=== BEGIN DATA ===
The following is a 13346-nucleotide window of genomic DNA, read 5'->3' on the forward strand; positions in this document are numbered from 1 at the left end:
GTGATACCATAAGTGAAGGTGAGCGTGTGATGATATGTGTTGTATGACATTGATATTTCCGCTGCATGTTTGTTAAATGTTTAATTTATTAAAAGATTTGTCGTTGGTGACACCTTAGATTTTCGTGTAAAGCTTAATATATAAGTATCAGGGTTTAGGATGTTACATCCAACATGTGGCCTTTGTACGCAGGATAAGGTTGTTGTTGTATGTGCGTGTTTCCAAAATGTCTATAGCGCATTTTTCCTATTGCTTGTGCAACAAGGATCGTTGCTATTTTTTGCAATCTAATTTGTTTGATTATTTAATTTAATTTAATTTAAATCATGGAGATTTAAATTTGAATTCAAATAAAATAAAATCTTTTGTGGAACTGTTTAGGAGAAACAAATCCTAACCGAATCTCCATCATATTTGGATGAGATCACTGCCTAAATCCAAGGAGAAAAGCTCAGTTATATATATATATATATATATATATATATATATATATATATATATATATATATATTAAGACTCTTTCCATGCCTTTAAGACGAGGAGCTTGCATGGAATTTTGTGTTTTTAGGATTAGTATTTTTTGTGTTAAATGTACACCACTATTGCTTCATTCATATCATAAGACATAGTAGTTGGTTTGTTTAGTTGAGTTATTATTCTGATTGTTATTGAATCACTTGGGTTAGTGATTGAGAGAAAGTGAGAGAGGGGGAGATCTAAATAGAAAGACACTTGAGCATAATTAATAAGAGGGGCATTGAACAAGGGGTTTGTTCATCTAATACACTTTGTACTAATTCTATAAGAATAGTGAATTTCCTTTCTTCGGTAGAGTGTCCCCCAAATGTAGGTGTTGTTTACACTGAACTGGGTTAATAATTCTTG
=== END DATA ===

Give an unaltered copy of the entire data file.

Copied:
The following is a 13346-nucleotide window of genomic DNA, read 5'->3' on the forward strand; positions in this document are numbered from 1 at the left end:
GTGATACCATAAGTGAAGGTGAGCGTGTGATGATATGTGTTGTATGACATTGATATTTCCGCTGCATGTTTGTTAAATGTTTAATTTATTAAAAGATTTGTCGTTGGTGACACCTTAGATTTTCGTGTAAAGCTTAATATATAAGTATCAGGGTTTAGGATGTTACATCCAACATGTGGCCTTTGTACGCAGGATAAGGTTGTTGTTGTATGTGCGTGTTTCCAAAATGTCTATAGCGCATTTTTCCTATTGCTTGTGCAACAAGGATCGTTGCTATTTTTTGCAATCTAATTTGTTTGATTATTTAATTTAATTTAATTTAAATCATGGAGATTTAAATTTGAATTCAAATAAAATAAAATCTTTTGTGGAACTGTTTAGGAGAAACAAATCCTAACCGAATCTCCATCATATTTGGATGAGATCACTGCCTAAATCCAAGGAGAAAAGCTCAGTTATATATATATATATATATATATATATATATATATATATATATATATATATATATTAAGACTCTTTCCATGCCTTTAAGACGAGGAGCTTGCATGGAATTTTGTGTTTTTAGGATTAGTATTTTTTGTGTTAAATGTACACCACTATTGCTTCATTCATATCATAAGACATAGTAGTTGGTTTGTTTAGTTGAGTTATTATTCTGATTGTTATTGAATCACTTGGGTTAGTGATTGAGAGAAAGTGAGAGAGGGGGAGATCTAAATAGAAAGACACTTGAGCATAATTAATAAGAGGGGCATTGAACAAGGGGTTTGTTCATCTAATACACTTTGTACTAATTCTATAAGAATAGTGAATTTCCTTTCTTCGGTAGAGTGTCCCCCAAATGTAGGTGTTGTTTACACTGAACTGGGTTAATAATTCTTG